Annex Bulletin 2006-26                               June 12, 2006

A partially OPEN client edition

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Updated 6/13/06, 8:50AM PDT, adds Revenue

Analysis of Global IT Leaders’ Business and Stock Performances  

A $160 Billion Loss

That's How Much Money Investors Removed from Top 19 Global IT Companies' Market Cap in Last Six Months; Microsoft, Intel Lose the Most, But Is IBM the Most Undervalued?

SCOTTSDALE, June 12 - One hundred and sixty billion dollars - that's how much we figure investors have removed from the pockets of the Top 19 IT companies' shareholders in the last six months.  That's like an IBM and Dell combined going out of business.  Or an Intel plus SAP.  Or two HP's.  Just to put things in perspective...

Now, not all top IT leaders saw their market caps decimated.  Oracle, SAP, Capgemini and CSC, for example, actually saw an increase in it since Dec 15, 2005, the last time we took the market's temperature (see "A $100 Billion Gain!," Dec 16, 2006).  But their gains were pittance in absolute figures as compared to the mammoth losses that Microsoft ($65 billion), Intel ($63 billion), Dell ($19 billion) and IBM ($12 billion) shareholders sustained (see above chart).

When it comes to market cap percentage changes in the last six months, the story is slightly different but the same three household names (Intel, Microsoft and Dell) crop up as three of the four biggest stock market losers (the fourth member of the "gang of infamy" being CA).  

Now it is not very often that you will find the likes of Microsoft, Intel, Dell or IBM in the cellar of anything, especially in Wall Street's dungeons.  Yet that's exactly where they ended up in the last six months.  Yesterday's bellwether stocks became today's punching bags.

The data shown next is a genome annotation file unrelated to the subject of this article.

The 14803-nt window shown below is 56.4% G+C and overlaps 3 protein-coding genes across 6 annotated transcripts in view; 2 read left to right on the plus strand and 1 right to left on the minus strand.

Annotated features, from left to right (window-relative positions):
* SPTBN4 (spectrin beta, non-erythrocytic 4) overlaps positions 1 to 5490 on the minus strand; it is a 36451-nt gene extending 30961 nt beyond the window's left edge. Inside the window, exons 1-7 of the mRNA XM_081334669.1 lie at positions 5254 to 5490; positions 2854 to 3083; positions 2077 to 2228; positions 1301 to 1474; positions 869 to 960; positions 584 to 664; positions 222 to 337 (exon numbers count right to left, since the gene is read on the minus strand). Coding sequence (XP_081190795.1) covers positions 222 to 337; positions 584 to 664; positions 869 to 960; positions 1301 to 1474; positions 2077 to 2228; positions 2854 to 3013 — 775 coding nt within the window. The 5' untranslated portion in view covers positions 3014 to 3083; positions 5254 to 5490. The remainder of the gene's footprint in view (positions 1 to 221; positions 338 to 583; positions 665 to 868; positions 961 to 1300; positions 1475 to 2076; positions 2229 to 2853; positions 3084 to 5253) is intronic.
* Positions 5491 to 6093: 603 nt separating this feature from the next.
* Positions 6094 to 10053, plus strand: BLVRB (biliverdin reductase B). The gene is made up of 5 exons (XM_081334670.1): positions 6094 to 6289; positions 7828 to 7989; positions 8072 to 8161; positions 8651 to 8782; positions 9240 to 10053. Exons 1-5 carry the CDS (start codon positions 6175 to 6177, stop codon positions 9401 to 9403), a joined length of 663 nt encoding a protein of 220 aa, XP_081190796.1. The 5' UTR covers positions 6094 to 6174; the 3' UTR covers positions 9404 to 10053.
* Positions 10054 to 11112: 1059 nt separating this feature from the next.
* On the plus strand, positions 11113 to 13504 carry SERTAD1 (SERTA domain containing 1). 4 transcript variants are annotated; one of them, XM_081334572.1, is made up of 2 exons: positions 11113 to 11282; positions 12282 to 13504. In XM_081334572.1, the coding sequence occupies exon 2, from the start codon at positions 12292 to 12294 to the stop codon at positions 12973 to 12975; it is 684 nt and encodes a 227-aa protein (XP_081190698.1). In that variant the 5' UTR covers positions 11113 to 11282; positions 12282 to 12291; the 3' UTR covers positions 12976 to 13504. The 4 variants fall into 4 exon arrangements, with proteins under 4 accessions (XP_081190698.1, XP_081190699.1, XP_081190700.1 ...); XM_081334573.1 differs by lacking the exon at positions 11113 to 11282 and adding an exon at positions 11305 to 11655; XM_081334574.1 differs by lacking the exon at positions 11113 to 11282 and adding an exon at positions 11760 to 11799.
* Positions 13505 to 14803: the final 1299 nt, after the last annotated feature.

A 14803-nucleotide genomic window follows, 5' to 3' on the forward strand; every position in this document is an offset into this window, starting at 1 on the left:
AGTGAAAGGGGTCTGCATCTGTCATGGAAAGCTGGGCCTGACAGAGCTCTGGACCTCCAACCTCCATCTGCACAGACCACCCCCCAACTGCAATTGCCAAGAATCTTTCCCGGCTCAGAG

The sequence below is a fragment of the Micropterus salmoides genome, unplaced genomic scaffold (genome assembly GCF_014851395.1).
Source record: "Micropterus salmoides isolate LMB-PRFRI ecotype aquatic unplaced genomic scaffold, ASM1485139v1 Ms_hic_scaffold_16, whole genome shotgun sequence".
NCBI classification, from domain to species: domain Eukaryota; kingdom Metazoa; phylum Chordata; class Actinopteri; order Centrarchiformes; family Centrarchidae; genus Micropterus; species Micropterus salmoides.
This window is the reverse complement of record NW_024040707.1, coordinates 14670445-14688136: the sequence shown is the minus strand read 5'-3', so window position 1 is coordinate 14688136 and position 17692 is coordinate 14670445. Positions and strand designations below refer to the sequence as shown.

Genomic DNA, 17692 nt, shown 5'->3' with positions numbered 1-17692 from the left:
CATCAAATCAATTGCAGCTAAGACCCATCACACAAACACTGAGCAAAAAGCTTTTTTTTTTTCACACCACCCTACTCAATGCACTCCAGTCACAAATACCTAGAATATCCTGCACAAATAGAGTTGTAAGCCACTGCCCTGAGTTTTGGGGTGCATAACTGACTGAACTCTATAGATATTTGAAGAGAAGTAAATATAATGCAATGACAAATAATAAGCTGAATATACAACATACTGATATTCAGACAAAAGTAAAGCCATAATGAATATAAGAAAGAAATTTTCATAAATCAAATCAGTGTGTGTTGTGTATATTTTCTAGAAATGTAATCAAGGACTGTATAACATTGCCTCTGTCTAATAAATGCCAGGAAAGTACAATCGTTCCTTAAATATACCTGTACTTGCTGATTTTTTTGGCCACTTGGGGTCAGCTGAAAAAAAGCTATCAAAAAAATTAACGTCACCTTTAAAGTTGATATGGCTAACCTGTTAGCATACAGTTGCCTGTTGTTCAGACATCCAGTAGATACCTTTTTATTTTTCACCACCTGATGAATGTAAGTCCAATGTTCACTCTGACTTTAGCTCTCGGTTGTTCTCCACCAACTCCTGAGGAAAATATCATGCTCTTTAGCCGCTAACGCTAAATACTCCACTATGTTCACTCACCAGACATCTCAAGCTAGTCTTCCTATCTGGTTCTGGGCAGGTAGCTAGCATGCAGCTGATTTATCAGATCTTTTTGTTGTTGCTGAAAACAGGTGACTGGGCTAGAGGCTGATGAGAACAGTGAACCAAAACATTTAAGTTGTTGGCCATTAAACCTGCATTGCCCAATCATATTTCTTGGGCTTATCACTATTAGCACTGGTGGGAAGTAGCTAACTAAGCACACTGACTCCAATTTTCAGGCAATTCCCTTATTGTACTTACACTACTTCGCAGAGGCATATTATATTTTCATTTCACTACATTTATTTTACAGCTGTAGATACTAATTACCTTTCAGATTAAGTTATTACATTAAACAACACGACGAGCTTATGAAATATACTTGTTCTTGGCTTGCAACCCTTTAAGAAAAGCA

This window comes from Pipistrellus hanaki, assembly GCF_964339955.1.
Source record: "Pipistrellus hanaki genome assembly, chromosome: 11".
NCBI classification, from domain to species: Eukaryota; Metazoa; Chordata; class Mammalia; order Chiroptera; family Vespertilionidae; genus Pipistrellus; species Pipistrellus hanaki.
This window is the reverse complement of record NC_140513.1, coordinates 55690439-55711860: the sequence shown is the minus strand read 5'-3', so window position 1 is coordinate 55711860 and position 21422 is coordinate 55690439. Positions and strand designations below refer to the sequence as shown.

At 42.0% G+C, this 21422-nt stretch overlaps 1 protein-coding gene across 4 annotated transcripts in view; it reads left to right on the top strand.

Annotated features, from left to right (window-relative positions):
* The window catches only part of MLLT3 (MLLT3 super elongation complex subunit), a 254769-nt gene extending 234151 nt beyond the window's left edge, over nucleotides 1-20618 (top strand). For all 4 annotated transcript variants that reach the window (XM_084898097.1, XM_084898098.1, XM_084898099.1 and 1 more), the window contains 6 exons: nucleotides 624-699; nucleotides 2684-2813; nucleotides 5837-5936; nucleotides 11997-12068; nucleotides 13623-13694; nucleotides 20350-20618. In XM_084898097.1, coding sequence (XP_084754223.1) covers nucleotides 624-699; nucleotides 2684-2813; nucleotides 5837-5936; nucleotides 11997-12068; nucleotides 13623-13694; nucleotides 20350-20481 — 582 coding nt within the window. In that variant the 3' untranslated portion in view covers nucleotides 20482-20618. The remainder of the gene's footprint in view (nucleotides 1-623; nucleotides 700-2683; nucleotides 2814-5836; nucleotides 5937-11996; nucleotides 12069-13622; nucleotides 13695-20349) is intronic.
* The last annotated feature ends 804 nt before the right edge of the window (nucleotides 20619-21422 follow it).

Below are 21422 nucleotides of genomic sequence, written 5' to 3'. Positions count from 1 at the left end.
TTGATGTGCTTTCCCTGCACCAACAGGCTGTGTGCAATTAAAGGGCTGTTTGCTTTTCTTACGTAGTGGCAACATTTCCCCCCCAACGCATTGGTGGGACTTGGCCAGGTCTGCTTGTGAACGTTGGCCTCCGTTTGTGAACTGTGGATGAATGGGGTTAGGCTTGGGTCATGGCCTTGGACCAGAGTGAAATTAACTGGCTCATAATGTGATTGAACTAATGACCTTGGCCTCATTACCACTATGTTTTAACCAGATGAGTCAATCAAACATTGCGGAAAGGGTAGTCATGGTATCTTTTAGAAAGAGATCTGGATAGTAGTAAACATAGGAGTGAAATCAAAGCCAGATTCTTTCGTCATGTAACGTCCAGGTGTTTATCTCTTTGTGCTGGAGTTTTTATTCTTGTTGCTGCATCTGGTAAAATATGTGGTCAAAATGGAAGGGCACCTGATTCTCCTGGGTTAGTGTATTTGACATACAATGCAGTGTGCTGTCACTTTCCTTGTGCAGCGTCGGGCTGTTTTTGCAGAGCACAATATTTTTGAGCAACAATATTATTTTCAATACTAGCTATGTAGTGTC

With exception of IBM, however, the rest of them can still point to long-term charts, such as the one above, when they feel a need to boost self-esteem and dignity.  IBM appears to be in Wall Street's dog house no matter what.

But perhaps nowhere is Wall Street's upside-down view of Big Blue as distorted as when one considers the (forward) P/E ratios.  This is where IBM is the cellar, while Capgemini, Fujitsu and SAP top the charts.

But one man's loss is another man's gain.  As we pointed out in our latest report, the IBM stock is at least 20% undervalued relative to its peers and the sum of its parts (see "A Tale of Two Blues," June 2006).  Smart investors can use this situation to accumulate IBM shares.  After all...

“In short, the value is there; plenty of it as it turns out in IBM’s case.  But Wall Street is blind for looking.  Or it’s looking but not seeing the wheat for the chaff.  Either way, the IBM shareholders are taking it in the chin.  Which makes this stock probably the most undervalued among the top 19.”

(A modified excerpt from "An Upside-Down View," Mar 2005)

... just substitute HP for IBM in the above paragraph, and you will get what we actually wrote - about HP - in March 2005!  And we all know that happened.  HP became the best-performing Dow Jones component by the end of 2005.  And it has kept most of its gains in 2006 despite a general market sell-off. 

Of course, HP got a new leader in April 2005 and IBM disappointed investors with its first quarter results at about the same time.  

But Big Blue has since consistently improved the quality of its earnings and has leapfrogged over Intel to regain the No. 2 spot in the industry, after Microsoft, the leader in the earnings category.  Despite a similarly stellar performance in the last 12 months, HP, the fourth most profitable IT company that has also leapfrogged over Dell, is still far behind IBM it terms of absolute net earnings (see the chart).